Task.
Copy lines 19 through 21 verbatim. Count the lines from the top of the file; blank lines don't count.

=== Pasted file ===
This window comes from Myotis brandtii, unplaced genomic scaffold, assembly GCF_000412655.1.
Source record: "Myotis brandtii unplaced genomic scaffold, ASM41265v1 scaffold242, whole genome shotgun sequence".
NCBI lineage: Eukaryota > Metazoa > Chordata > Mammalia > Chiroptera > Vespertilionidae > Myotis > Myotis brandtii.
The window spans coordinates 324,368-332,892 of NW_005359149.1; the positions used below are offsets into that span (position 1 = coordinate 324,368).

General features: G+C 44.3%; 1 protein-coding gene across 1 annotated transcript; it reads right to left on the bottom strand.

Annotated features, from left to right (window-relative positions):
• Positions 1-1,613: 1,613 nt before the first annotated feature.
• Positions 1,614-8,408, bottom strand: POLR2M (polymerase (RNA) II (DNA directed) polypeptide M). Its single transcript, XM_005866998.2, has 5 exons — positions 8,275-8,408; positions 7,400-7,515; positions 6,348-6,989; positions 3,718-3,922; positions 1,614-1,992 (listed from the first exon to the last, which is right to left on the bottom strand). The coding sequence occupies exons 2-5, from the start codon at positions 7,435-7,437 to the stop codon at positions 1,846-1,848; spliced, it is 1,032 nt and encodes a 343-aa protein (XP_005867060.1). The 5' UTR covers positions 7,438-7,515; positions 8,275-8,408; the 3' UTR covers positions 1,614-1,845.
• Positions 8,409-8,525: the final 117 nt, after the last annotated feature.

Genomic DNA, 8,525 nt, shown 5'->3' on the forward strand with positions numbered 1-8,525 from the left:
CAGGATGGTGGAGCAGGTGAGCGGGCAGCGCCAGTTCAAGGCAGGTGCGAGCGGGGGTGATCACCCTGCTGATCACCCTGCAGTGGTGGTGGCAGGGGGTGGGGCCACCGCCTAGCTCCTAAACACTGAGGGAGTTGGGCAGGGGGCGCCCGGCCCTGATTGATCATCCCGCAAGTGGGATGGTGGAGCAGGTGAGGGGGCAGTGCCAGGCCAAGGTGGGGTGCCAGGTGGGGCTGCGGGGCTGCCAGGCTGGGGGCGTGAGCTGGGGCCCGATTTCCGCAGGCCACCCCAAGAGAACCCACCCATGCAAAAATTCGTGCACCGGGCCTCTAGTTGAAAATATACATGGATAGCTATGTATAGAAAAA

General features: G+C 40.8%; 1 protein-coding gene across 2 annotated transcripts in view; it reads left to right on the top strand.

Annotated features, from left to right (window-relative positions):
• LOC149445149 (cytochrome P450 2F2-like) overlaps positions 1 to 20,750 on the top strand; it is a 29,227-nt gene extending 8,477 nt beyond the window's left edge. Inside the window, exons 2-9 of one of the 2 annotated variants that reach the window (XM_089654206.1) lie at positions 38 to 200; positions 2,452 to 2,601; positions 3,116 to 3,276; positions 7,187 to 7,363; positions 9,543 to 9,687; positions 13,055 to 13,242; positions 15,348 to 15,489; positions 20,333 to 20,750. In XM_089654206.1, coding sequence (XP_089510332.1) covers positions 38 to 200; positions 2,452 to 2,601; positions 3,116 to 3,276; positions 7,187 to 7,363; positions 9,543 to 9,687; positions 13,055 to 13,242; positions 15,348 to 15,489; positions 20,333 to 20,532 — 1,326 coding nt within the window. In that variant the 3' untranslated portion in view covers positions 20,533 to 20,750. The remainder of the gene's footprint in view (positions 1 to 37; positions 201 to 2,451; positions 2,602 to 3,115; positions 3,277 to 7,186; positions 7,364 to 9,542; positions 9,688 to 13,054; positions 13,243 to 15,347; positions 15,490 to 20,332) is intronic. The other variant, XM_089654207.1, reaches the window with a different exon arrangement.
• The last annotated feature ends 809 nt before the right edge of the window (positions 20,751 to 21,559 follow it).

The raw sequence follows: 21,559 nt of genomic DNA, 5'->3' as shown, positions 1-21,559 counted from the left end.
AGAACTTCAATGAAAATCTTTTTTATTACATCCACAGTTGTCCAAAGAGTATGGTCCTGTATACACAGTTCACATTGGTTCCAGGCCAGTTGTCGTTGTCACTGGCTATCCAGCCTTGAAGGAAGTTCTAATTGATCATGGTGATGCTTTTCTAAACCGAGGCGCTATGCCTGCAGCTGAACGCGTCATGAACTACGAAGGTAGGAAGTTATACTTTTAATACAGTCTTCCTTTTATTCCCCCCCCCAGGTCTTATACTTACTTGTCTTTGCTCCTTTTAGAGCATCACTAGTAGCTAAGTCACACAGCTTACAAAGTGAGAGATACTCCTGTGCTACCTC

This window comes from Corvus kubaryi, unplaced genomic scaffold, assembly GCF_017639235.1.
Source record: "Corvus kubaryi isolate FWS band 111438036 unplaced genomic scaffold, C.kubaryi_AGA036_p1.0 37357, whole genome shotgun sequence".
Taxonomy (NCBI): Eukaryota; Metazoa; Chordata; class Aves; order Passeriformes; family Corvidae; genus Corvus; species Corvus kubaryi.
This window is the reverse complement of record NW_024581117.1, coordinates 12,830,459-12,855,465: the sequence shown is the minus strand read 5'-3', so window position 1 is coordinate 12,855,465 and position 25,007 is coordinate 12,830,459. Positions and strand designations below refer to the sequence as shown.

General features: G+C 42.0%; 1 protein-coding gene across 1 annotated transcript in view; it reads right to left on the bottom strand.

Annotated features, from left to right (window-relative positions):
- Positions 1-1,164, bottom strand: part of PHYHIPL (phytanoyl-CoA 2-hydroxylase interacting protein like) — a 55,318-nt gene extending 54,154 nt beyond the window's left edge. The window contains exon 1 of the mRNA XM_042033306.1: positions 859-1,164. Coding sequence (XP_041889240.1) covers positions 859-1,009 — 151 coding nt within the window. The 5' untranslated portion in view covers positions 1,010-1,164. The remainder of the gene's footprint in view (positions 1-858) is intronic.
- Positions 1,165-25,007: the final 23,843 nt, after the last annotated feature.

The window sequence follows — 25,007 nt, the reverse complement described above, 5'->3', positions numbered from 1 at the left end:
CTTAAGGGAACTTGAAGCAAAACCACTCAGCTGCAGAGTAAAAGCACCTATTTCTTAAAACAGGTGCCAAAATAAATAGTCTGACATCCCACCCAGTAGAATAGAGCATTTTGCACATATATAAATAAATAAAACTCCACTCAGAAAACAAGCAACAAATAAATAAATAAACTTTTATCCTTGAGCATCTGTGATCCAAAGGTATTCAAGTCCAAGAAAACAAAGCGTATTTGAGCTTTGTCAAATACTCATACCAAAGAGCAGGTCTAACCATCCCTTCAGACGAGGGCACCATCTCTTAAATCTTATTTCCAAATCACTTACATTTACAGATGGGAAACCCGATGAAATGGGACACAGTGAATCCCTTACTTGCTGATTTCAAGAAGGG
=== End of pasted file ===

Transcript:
Source record: "Corvus kubaryi isolate FWS band 111438036 unplaced genomic scaffold, C.kubaryi_AGA036_p1.0 37357, whole genome shotgun sequence".
Taxonomy (NCBI): Eukaryota; Metazoa; Chordata; class Aves; order Passeriformes; family Corvidae; genus Corvus; species Corvus kubaryi.
This window is the reverse complement of record NW_024581117.1, coordinates 12,830,459-12,855,465: the sequence shown is the minus strand read 5'-3', so window position 1 is coordinate 12,855,465 and position 25,007 is coordinate 12,830,459. Positions and strand designations below refer to the sequence as shown.